Moving from the general to the specific, Orin Kerr looks at one of today's trio of Second Circuit opinions affirming convictions in September 11-related prosecutions (opinions here, here and here), noting the application of a different Fourth Amendment rule in cases with evidence developed overseas by anti-terror investigators:

In an opinion by Judge Cabranes, the court held that the warrant requirement does not apply to searches abroad conducted by U.S. officials: searches abroad are governed by a reasonableness standard instead of the warrant requirement.
Here the U.S. was acting alone, with intelligence agencies investigating in Kenya without the assistance of Kenyan authorities. Until today, there were no federal appellate decisions on this set of facts, and the only lower court decision (that I know of) was the district court decision below. The Second Circuit applied a different sort of reasonableness rule: It applied a totality of the circumstances test that generally balances the individual's privacy interest with the government's interest in collecting the information. Notably, in this case the test factored in the government's national security interests in investigating terrorism -- an interest that the court indicated was paramount and that the court was "loathe" to discount.

I suspect the court may in part be reading the election returns and realizing that the Obama Administration is likely going to be using the courts more against terrorists. There is, of course, a potential unintended consequence to courts working harder to uphold domestic prosecutions of terrorism: if terrorists are prosecuted by the same rules as ordinary criminals, and we need to bend the rules to make sure we can prosecute terrorists, they will stay bent for everyone. Coming up with a totality-of-the-circumstances test is something of a tried and true method for fact-driven jurisprudence that is designed to avoid explicitly using a different set of rules, although of course there remain compelling arguments that the reasonableness requirement should always be the standard under the Fourth Amendment (and, indeed, there is a legal-realist case that the many current exceptions to the warrant requirement proves that, de facto, it already is).

Gabriel Malor notes that restrictions imposed by the current rules of evidence, and the fear of exposing classified intelligence-gathering methods, are a big reason why terror detainees can't be convicted in judicial proceedings even when intelligence sources have good reason to detain them, quoting this from a recent decision by Judge Leon in the DC District:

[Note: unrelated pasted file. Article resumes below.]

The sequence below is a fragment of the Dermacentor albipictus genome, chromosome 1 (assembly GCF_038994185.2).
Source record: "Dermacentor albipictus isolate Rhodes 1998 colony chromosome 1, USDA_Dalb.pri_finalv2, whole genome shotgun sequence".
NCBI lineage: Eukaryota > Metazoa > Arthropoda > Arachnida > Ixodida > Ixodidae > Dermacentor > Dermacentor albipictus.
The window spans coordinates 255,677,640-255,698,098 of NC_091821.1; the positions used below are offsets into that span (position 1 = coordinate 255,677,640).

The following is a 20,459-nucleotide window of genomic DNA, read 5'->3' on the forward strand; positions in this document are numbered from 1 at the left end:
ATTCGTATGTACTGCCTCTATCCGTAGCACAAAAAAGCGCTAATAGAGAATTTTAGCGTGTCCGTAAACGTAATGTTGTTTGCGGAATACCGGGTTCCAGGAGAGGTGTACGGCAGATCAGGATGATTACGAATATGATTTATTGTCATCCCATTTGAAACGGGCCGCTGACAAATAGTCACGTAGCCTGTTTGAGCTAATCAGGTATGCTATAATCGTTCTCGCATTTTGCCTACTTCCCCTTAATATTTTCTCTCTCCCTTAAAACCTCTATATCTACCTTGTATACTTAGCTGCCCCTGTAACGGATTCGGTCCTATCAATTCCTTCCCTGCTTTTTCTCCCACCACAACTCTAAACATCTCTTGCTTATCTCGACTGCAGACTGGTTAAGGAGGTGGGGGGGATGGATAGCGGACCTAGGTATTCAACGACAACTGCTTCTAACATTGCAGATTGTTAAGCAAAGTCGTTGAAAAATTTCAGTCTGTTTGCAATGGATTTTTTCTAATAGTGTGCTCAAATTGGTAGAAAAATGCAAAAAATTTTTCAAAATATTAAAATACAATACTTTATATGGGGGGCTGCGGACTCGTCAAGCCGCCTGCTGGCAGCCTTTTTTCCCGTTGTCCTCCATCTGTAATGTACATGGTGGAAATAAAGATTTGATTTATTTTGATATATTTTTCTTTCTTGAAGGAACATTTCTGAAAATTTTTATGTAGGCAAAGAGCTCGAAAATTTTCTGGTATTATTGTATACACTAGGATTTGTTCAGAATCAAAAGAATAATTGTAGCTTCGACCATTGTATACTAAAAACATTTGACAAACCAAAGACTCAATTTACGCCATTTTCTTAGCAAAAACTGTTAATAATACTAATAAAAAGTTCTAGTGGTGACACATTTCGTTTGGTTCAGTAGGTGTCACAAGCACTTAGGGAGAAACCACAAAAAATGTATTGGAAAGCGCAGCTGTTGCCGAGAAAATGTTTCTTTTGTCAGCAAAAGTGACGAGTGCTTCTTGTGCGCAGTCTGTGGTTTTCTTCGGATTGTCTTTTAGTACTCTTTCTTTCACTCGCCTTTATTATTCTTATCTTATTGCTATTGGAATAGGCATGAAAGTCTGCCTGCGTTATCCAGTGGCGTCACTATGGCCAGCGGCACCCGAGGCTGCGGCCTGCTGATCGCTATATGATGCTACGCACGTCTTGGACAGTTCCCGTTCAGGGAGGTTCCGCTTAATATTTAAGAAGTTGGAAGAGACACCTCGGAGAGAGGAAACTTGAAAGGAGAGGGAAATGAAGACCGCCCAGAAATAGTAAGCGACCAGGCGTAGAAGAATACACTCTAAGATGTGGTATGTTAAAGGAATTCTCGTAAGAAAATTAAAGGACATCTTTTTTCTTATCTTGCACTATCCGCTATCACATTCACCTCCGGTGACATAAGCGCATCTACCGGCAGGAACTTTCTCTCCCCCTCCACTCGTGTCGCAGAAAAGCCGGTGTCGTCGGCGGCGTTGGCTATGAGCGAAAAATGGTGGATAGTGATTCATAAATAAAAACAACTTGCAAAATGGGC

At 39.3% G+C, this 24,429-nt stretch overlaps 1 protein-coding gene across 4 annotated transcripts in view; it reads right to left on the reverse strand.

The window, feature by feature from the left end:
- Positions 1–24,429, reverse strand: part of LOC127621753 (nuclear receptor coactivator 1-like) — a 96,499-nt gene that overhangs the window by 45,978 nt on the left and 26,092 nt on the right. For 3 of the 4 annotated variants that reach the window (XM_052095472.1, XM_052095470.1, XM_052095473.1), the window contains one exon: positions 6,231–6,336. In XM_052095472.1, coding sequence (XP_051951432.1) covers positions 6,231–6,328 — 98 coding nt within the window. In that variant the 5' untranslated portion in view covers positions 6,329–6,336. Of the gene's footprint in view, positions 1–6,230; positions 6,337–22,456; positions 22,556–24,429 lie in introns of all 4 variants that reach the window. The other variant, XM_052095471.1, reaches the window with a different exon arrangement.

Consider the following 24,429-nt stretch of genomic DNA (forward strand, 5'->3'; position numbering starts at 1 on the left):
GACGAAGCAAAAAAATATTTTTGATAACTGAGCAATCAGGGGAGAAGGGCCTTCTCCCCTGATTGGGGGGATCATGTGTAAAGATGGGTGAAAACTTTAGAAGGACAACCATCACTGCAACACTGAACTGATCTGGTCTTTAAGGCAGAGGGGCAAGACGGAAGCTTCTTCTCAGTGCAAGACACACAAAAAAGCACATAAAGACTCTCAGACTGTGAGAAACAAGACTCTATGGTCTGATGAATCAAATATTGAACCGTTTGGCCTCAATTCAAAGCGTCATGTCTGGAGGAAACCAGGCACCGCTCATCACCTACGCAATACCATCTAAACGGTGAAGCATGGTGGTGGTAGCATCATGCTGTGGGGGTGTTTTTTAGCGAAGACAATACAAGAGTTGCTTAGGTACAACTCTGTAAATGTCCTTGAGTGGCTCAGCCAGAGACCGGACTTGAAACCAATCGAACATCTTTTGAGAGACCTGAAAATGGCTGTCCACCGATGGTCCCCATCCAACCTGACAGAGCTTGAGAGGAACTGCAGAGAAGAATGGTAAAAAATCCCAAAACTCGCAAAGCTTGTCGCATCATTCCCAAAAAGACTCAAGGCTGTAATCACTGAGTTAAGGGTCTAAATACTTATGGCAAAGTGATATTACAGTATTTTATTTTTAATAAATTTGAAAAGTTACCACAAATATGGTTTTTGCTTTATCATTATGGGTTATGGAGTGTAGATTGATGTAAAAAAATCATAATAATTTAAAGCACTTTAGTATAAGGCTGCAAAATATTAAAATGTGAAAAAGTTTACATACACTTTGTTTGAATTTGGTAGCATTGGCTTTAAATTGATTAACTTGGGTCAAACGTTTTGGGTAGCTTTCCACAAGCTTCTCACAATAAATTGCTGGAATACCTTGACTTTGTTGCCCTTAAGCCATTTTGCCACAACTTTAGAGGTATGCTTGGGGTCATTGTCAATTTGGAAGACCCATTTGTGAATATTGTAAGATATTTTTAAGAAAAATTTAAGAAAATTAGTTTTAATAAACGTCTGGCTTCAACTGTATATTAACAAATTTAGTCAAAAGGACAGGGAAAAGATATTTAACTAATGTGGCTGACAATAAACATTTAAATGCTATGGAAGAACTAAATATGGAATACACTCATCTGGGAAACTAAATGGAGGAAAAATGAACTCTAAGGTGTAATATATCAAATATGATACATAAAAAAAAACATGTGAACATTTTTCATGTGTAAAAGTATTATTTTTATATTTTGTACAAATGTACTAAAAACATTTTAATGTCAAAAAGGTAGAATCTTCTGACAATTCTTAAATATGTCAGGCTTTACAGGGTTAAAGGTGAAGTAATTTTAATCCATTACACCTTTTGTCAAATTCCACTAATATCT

To support it's [sic] claim that petitioners had a plan to travel to Afghanistan to engage U.S. and allied forces, the Government relies exclusively on the information contained in a classified document from an unnamed source. This source is the only evidence in the record directly supporting each detainee's alleged knowledge of, or commitment to, this supposed plan. And while the Government has provided some information about the source's credibility and reliability, it has not provided the Court with enough information to adequately evaluate the credibility and reliability of this source's information. See Parhat v. Gates, 532 F.3d 834, 847 (D.C. Cir 2008) ("[T]he factfinder must evaluate the raw evidence, finding it to be sufficiently reliable and sufficiently probative to demonstrate the truth of the asserted proposition with the requisite degree of certainty."). For example, the Court has no knowledge as to the circumstances under which the source obtained the information as to each petitioner's alleged knowledge and intentions.

In addition, the Court was not provided with adequate corroborating evidence that these petitioners knew of and were committed to such a plan. Contra Parhat, 532 F.3d at 849 (noting, in the Detainee Treatment Act context, that when assessing hearsay evidence in intelligence documents, "we do not suggest that hearsay evidence is never reliable -- only that it must be presented in a form, or with sufficient additional information, that permits [the factfinder] to assess its reliability"). Because I cannot, on the record before me, adequately assess the credibility and reliability of the sole source information relied upon, for five of the petitioners, to prove an alleged plan by them to travel to Afghanistan to engage U.S. and coalition forces, the Government has failed to carry its burden with respect to these petitioners. Unfortunately, due to the classified nature of the Government's evidence, I cannot be more specific about the deficiencies of the Government's case at this time.

Suffice it to say, however, that while the information in the classified intelligence report, relating to the credibility and reliability of the source, was undoubtedly sufficient for the intelligence purposes for which it was prepared, it is not sufficient for the purposes for which a habeas court must now evaluate it. To allow enemy combatancy to rest on so thin a reed would be inconsistent with this Court's obligation under the Supreme Court's decision in Hamdi to protect petitioners from the risk of erroneous detention.

From the outset of the War on Terror, while the Bush Administration has tried to find ways forward within existing legal frameworks, what we have needed most of all is to provide new a distinct rules for detention, interrogation and surveillance of terrorists that recognize that they are neither common criminals nor members of state militaries. (As David Rivkin and Lee Casey note, piracy presents a similar set of problems despite its ancient pedigree). It's unfortunate that, aside from the passage of a modernized FISA and Congress' passage of new rules for military commissions (which have since been wholly gutted by the Supreme Court), we have not had a new legal framework. The courts are going to have to be stuck with these problems for the foreseeable future.